Wit

Wit

4.3 7
by Margaret Edson
     
 

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Winner of the 1999 Pulitzer Prize for Drama, the New York Drama Critics Circle Award, the Drama Desk Award, the Outer Critics Circle Award, the Lucille Lortel Award, and the Oppenheimer Award

Margaret Edson's powerfully imagined Pulitzer Prize–winning play examines what makes life worth living through her exploration of one of existence's unifying

Overview

Winner of the 1999 Pulitzer Prize for Drama, the New York Drama Critics Circle Award, the Drama Desk Award, the Outer Critics Circle Award, the Lucille Lortel Award, and the Oppenheimer Award

Margaret Edson's powerfully imagined Pulitzer Prize–winning play examines what makes life worth living through her exploration of one of existence's unifying experiences—mortality—while she also probes the vital importance of human relationships. What we as her audience take away from this remarkable drama is a keener sense that, while death is real and unavoidable, our lives are ours to cherish or throw away—a lesson that can be both uplifting and redemptive. As the playwright herself puts it, "The play is not about doctors or even about cancer. It's about kindness, but it shows arrogance. It's about compassion, but it shows insensitivity."

In Wit, Edson delves into timeless questions with no final answers: How should we live our lives knowing that we will die? Is the way we live our lives and interact with others more important than what we achieve materially, professionally, or intellectually? How does language figure into our lives? Can science and art help us conquer death, or our fear of it? What will seem most important to each of us about life as that life comes to an end?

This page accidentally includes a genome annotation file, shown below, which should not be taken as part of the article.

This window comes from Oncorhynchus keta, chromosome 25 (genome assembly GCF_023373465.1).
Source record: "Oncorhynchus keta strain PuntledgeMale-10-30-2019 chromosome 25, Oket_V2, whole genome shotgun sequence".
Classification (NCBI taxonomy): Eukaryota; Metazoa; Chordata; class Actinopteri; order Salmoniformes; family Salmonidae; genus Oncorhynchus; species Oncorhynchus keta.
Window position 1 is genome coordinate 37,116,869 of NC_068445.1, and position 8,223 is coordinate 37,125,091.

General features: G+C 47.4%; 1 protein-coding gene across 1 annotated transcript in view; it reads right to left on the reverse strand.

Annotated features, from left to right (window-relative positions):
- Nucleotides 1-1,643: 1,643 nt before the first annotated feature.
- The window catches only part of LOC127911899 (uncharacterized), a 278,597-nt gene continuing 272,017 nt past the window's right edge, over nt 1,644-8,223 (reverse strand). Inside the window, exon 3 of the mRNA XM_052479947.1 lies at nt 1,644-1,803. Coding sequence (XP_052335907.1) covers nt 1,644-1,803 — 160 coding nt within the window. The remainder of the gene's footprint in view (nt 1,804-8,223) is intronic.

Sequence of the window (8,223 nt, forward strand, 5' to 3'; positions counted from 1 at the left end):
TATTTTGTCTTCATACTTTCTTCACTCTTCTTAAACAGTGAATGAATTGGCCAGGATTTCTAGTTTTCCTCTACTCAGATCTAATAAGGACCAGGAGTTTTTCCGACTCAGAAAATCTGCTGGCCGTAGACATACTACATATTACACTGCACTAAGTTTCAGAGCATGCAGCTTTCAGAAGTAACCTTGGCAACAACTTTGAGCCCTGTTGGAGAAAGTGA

The immediacy of the presentation, and the clarity and elegance of Edson's writing, make this sophisticated, multilayered play accessible to almost any interested reader.

As the play begins, Vivian Bearing, a renowned professor of English who has spent years studying and teaching the intricate, difficult Holy Sonnets of the seventeenth-century poet John Donne, is diagnosed with advanced ovarian cancer. Confident of her ability to stay in control of events, she brings to her illness the same intensely rational and painstakingly methodical approach that has guided her stellar academic career. But as her disease and its excruciatingly painful treatment inexorably progress, she begins to question the single-minded values and standards that have always directed her, finally coming to understand the aspects of life that make it truly worth living.

Editorial Reviews

From the Publisher

“Among the finest plays of the decade . . . An original and urgent work of art.” —David Lyons, The Wall Street Journal

“A dazzling and humane play you will remember till your dying day.” —John Simon, New York magazine

“[A] brutally human and beautifully layered new play . . . You will feel both enlightened and, in a strange way, enormously comforted.” —Peter Marks, The New York Times

“A one-of-a-kind experience: wise, thoughtful, witty and wrenching.” —Vincent Canby, The New York Times Year in Review

“A thrilling, exciting evening in the theater . . . [Wit is] an extraordinary and most moving play.” —Clive Barnes, New York Post